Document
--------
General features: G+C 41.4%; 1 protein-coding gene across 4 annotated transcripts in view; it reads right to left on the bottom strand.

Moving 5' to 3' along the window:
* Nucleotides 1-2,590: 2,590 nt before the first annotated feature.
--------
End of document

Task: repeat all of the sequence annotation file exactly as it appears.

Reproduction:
General features: G+C 41.4%; 1 protein-coding gene across 4 annotated transcripts in view; it reads right to left on the bottom strand.

Moving 5' to 3' along the window:
* Nucleotides 1-2,590: 2,590 nt before the first annotated feature.